A picture of Representative Terri A. Sewell
Terri S.
Democrat AL 7

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  • Remembering Jimmie Lee Jackson

    by Representative Terri A. Sewell

    Posted on 2015-02-12

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    SEWELL of Alabama. Mr. Speaker, today, I rise to celebrate the life and legacy of Jimmie Lee Jackson.

    Jimmie Lee Jackson was one of the foot soldiers who died to ensure that all Americans have the fundamental right to vote.

    This 26-year-old Marion, Alabama, native was brutally killed at the hands of an Alabama State trooper on February 18, 1965, after attending a voting rights rally while trying to protect his mother and his 82- year-old grandfather.

    The State trooper confronted the family at Mack's Cafe in Marion and shot Jimmie Lee Jackson at gunpoint range for simply shielding his family from the intimidation and retributions being carried out by law enforcement.

    And to think that this occurred because of the audacity of this young man and his family to peacefully protest for their constitutional rights, which led to his brutal murder at the hands of law enforcement.

    It was the senseless murder of Jimmie Lee Jackson that served as a catalyst for the voting rights movement in Selma, Alabama. Jimmie Lee Jackson deserves to have his proper place in American history as a true agent of change.

    Likewise, the city of Marion is, rightly, the starting point of the historic road to voter equality that led marchers from Selma to Montgomery. I have sponsored efforts and look forward to the National Park Service adding the city of Marion to the historic trail from Selma to Montgomery.

    [[Page H988]] The senseless killing of Jimmie Lee Jackson shocked the consciousness of the American public and galvanized local leaders to be even more resolved in their fight against the inequalities in voting.

    Who was to blame for the death of Jimmie Lee Jackson? Dr. Martin Luther King professed, as he eulogized Jimmie Lee Jackson at his funeral, we are all to blame for his murder. Dr. King said it best: A State trooper pointed the gun, but he did not act alone. He was murdered by the brutality of every sheriff who practices lawlessness in the name of law.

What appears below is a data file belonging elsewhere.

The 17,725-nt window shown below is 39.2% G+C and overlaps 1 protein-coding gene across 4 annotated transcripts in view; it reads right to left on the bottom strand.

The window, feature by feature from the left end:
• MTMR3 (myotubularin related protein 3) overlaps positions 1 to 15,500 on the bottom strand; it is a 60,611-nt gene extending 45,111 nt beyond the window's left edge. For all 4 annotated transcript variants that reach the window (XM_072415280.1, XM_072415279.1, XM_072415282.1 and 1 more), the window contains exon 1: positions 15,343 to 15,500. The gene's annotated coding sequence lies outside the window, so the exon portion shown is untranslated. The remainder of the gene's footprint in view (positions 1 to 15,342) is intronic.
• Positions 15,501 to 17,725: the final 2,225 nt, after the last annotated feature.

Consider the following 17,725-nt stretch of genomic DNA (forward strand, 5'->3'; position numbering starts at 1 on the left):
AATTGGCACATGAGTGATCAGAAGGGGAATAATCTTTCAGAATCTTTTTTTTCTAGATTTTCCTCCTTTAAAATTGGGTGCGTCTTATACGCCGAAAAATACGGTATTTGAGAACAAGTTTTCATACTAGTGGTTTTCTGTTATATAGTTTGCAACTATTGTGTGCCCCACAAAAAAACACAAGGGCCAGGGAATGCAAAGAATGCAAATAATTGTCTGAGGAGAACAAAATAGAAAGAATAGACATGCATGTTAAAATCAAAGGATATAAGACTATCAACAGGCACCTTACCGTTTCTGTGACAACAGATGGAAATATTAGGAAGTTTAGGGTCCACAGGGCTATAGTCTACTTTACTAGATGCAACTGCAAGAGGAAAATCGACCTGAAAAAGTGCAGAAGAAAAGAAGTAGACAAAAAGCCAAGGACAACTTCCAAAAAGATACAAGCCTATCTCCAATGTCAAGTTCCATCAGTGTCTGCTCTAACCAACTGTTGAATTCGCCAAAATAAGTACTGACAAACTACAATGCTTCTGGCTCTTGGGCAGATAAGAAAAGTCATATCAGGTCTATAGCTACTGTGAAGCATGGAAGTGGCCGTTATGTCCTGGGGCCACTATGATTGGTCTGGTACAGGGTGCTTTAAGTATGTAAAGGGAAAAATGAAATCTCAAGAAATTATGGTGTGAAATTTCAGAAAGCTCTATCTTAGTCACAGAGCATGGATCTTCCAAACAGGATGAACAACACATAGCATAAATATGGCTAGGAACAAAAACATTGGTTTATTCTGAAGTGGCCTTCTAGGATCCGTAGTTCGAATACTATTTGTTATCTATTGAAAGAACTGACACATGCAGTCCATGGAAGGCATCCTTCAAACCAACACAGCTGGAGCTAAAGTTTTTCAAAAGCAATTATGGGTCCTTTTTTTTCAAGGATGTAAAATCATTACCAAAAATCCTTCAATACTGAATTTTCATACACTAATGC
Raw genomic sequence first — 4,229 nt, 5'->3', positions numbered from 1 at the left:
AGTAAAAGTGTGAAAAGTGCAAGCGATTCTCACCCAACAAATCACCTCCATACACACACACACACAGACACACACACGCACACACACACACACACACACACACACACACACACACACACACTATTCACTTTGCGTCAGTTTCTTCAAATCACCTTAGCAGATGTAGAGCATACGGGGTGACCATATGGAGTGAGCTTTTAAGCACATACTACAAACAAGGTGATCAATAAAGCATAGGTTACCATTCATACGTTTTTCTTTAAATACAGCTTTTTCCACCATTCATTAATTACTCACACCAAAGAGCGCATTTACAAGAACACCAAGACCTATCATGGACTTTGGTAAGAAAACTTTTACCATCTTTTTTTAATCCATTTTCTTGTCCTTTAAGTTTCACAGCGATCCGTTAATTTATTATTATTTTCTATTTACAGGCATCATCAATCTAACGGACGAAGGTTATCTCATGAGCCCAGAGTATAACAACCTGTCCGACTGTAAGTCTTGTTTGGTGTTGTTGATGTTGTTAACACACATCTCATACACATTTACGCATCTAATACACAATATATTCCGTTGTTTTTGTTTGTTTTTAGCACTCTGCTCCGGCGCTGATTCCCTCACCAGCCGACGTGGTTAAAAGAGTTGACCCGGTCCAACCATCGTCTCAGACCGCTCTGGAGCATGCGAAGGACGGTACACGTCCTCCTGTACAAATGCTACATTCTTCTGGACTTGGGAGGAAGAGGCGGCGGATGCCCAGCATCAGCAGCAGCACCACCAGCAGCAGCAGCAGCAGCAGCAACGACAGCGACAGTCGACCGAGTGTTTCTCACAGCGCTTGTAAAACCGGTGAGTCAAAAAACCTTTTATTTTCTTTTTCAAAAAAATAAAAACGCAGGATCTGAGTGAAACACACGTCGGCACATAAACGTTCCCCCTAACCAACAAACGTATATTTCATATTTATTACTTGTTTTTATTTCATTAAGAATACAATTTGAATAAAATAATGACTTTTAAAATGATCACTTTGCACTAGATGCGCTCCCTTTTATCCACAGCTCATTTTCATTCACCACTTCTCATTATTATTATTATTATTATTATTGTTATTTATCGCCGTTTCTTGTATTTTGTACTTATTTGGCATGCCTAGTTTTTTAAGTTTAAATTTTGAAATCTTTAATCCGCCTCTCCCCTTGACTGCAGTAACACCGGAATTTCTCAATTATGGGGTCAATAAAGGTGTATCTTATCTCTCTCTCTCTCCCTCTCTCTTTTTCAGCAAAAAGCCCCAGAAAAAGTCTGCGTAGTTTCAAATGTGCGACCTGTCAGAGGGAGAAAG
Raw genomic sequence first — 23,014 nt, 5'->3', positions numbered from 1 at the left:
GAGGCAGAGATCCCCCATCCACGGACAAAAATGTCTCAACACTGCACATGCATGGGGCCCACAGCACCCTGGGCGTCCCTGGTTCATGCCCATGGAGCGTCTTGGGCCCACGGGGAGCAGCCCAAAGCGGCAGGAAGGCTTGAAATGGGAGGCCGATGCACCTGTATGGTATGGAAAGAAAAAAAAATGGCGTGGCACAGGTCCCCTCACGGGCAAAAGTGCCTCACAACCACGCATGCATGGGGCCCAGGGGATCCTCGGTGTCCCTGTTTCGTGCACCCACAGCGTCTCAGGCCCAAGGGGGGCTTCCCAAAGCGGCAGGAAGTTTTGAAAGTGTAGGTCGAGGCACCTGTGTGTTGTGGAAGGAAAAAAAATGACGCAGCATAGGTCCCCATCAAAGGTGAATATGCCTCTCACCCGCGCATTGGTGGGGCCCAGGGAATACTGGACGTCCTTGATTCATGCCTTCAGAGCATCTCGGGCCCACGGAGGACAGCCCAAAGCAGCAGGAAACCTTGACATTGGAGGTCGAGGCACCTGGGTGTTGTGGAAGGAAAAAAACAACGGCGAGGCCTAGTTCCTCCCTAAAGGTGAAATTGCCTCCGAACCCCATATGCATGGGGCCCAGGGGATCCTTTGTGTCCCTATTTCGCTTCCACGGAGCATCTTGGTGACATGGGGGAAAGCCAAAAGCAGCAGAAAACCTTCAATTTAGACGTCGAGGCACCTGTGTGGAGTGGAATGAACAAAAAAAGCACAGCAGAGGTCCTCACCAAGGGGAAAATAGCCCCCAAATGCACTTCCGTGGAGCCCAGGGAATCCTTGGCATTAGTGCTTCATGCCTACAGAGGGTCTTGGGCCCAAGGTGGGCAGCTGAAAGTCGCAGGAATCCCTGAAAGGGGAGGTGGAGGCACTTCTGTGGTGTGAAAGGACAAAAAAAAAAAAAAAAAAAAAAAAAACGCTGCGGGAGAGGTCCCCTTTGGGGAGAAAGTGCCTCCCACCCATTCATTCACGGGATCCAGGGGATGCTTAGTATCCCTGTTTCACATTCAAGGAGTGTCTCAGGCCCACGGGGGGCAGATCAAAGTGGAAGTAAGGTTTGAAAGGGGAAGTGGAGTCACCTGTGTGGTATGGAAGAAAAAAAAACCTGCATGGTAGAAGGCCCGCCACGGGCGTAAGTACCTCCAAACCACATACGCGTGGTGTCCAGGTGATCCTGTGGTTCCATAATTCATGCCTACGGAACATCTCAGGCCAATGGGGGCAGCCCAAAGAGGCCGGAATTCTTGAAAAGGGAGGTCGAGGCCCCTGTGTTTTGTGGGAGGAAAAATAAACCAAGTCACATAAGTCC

He was murdered by the irresponsibility of every politician, from Governors on down, who has fed his constituent the stale bread of hatred and the spoiled meat of racism.

    He was murdered by the timidity of a Federal Government that would spend millions of dollars a day to keep troops in South Vietnam and cannot protect the rights of its own citizens seeking the right to vote.

    He was murdered by the cowardice of every Negro who passively accepts the evils of segregation and stands on the sidelines in the struggle for justice.

    Justice should be blind, Mr. Speaker, but in many cases it is not. Everyone knew who killed Jimmie Lee Jackson, but it wasn't until 40 years later, when Michael Jackson, Dallas County's first Black district attorney, reopened the investigation, that the wheels of justice slowly began to turn.

    Yesterday, this august body unanimously passed H.R. 431, a bill that would award a Congressional Gold Medal to the foot soldiers who participated in Bloody Sunday, Turnaround Tuesday, or the final march from Selma to Montgomery. It is past due, Mr. Speaker, that these brave men and women take their proper place as agents of change in American history.

    While Jimmie Lee Jackson did not live to participate in the march from Selma to Montgomery, he was there in spirit. It was his spirit that gave strength to the weak, that gave courage to the scared, and that gave hope to the hopeless.

    To his family, I say this Nation owes his family a debt of gratitude which we can never repay. My hope is that this national recognition of the significance of the death of Jimmie Lee Jackson will spur a renewed commitment in all of us to continue to fight for justice and equality for all.

    We, the beneficiaries of that struggle, must continue his fight. We must continue to stand together. We must continue to be united in the fight for justice everywhere it is needed. Jimmie Lee Jackson did not stand on the sidelines waiting patiently for justice to come, nor should we.

    Dr. King once said: If you can't fly, then run. If you can't run, then walk. If you can't walk, then crawl. But whatever you do, you have to keep moving forward.

    We must continue to stand together because our greatest and biggest fights are yet to come. We still need Federal oversight to ensure that every eligible voter in these United States is able to cast their ballot and that every vote matters.

    Jimmie Lee Jackson recognized the importance of the vote. He recognized the power of the ballot box. We owe it to ourselves and to the memory of Jimmie Lee Jackson to continue his fight.


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